Blackberry Cordial

June 9th, 2024

To one quart of blackberry juice, add one pound of white sugar, one tablespoonful of cloves, one of allspice, one of cinnamon, and one of nutmeg. Boil all together fifteen minutes; add a wineglass of whiskey, brandy or rum. Bottle while hot, cork tight, and seal. This is almost a specific in diarrhea. One dose, which is a wineglassful for an adult–half that quantity for a child–will often cure diarrhea. It can be taken three or four times a day if the case is severe.

Source: Our Knowledge Box, ed. G. Blackie

Candied Lemon or Peppermint for Colds

September 1st, 2022

Boil 1 1/2 pounds sugar in a half pint of water, till it begins to candy around the sides; put in 8 drops of essence; pour it upon buttered paper, and cut it with a knife.

Source: Our Knowledge Box, ed. G. Blackie

Coughs

August 22nd, 2022

The extract of malt will be found an excellent remedy for coughs or colds. Pour as much hot water over half a bushel of pale ground malt as will just cover it; the water must not be boiling. In forty-eight hours drain off the liquor entirely, but without squeezing the grains. Put the former into a large sweetmeat pan, or saucepan, that there may be room to boil as quick as possible, without boiling over. When it begins to thicken, stir it constantly, till it becomes as thick as treacle. Take a dessert-spoonful of it three times a day.

Another remedy for a bad cough may be prepared as follows. Mix together a pint of simple mint water, two table-spoonfuls of sallad [sic] oil, two tea-spoonfuls of hartshorns, sweetened with sugar, and take two large spoonfuls of the mixture two or three times a day.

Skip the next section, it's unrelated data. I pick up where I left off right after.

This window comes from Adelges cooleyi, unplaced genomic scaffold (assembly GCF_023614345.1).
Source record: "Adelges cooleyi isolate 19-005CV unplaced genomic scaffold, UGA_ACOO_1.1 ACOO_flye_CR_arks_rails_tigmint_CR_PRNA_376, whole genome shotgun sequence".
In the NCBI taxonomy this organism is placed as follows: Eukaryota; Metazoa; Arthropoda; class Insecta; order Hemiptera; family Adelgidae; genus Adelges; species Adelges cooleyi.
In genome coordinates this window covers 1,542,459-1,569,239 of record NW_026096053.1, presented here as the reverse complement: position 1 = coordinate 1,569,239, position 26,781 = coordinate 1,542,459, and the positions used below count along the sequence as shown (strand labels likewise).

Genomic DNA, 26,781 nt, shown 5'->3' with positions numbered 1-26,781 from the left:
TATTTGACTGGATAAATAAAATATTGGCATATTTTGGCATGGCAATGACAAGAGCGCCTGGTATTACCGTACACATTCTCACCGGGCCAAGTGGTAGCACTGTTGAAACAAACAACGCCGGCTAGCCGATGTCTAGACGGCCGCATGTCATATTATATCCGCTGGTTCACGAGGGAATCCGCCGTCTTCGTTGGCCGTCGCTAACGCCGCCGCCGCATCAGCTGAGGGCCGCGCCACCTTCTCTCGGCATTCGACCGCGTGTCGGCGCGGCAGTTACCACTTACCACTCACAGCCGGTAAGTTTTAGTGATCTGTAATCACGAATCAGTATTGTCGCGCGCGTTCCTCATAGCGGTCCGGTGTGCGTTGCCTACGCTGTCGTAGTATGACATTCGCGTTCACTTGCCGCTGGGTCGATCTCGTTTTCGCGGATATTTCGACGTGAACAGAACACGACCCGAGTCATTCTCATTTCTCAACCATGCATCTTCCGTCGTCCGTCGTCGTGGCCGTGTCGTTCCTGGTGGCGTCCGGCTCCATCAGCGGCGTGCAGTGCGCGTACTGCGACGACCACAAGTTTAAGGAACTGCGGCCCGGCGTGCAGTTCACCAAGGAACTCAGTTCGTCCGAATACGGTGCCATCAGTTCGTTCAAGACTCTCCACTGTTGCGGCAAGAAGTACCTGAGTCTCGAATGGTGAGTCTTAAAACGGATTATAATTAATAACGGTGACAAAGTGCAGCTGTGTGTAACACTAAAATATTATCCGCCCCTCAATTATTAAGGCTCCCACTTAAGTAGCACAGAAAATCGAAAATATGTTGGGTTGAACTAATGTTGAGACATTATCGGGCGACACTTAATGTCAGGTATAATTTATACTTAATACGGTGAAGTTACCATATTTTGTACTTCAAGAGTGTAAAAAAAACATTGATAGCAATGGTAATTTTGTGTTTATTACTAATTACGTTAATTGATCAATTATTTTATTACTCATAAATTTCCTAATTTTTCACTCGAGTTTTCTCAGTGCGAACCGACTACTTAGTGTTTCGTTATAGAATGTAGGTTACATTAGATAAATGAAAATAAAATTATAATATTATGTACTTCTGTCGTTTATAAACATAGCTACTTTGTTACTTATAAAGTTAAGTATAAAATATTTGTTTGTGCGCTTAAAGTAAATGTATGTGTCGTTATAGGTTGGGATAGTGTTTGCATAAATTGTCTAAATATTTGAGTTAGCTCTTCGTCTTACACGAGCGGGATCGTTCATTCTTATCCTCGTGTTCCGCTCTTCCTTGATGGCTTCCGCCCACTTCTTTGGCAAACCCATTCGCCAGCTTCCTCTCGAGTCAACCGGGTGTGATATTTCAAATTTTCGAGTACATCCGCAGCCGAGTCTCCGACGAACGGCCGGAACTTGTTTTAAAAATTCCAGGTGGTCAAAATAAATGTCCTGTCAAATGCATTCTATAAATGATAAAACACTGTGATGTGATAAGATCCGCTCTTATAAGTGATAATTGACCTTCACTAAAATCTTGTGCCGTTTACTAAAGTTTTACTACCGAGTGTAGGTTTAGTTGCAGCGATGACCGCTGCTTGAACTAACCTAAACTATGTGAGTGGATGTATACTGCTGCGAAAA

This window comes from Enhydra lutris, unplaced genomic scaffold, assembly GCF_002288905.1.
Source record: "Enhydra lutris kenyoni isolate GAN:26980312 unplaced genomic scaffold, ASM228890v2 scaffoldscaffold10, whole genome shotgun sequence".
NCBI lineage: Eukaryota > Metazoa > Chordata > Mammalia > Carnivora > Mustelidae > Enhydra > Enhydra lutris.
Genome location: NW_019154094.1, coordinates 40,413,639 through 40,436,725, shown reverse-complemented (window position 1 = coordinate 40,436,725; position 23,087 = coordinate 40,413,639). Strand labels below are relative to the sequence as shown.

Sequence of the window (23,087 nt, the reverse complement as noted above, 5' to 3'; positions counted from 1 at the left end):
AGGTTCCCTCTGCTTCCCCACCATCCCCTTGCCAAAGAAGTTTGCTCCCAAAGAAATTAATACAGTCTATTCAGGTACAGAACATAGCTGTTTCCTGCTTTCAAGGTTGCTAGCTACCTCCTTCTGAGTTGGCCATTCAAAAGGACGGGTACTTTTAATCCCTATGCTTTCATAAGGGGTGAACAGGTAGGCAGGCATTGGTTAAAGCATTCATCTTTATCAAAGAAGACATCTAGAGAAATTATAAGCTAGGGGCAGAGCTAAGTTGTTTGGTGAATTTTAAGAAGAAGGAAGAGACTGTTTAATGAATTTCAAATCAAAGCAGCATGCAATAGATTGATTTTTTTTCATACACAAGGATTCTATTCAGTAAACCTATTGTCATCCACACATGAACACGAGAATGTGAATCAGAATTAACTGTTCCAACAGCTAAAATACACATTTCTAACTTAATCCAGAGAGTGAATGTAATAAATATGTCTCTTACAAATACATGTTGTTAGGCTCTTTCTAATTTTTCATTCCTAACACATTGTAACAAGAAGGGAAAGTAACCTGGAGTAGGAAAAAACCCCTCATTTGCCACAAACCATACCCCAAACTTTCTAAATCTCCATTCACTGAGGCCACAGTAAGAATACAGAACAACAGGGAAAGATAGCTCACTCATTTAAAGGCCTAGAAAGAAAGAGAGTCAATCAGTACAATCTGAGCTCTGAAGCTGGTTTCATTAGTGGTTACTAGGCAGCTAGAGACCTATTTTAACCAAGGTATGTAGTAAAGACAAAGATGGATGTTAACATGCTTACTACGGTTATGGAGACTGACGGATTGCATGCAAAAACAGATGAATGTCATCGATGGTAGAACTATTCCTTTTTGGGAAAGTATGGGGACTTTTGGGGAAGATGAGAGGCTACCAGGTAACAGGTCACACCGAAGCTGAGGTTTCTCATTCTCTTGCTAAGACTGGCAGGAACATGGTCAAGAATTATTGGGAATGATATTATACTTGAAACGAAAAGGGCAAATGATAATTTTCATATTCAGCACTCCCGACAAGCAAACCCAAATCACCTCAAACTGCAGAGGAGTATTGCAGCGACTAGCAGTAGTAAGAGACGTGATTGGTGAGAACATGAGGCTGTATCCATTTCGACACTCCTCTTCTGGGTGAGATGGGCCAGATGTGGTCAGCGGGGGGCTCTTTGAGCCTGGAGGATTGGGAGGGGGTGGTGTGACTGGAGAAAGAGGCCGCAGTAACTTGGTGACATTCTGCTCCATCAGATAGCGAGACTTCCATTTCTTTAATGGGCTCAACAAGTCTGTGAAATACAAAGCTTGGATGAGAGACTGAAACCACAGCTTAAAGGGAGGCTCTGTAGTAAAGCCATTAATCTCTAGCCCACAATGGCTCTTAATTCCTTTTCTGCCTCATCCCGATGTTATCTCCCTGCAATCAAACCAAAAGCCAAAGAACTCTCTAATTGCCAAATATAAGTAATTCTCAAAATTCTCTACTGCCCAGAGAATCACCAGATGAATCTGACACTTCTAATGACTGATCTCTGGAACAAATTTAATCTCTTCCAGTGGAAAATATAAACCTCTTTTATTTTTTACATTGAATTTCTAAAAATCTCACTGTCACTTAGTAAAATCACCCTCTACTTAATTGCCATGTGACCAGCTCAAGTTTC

Source: The Cook And Housekeeper’s Complete and Universal Dictionary, Mary Eaton

Very Excellent Lip-Salve

July 5th, 2022

Take four ounces of butter, fresh from the churn, cut it small, put it into a jar, cover it with good rose-water, and let it remain for four or five days; then drain it well, and put it into a small and very clean saucepan, with one ounce of spermaceti, and one of yellow beeswax sliced thin, a quarter of an ounce of bruised alkanet root, two drachms of gum benzoin, and one of storax, beaten to powder, half an ounce of loaf sugar, and the strained juice of a moderate sized lemon. Simmer these gently, keeping them stirred all the time, until the mixture looks very clear, and sends forth a fine aromatic odour; then strain it through a thin doubled muslin, and stir to it from twelve to twenty drops of essential oil of roses, and pour it into small gallipots, from which it can easily be turned out when cold, and then be rubbed against the lips, which is the most pleasant way of using it, as it is much firmer than common lip-salve, and will be found more healing and infinitely more agreeable. When butter cannot be had direct from the churn, any which is quite fresh may be substituted for it, after the salt has been well washed and soaked out of it, by working it with a strong spoon in cold water, in which it should remain for a couple of days or more, the water being frequently changed during the time.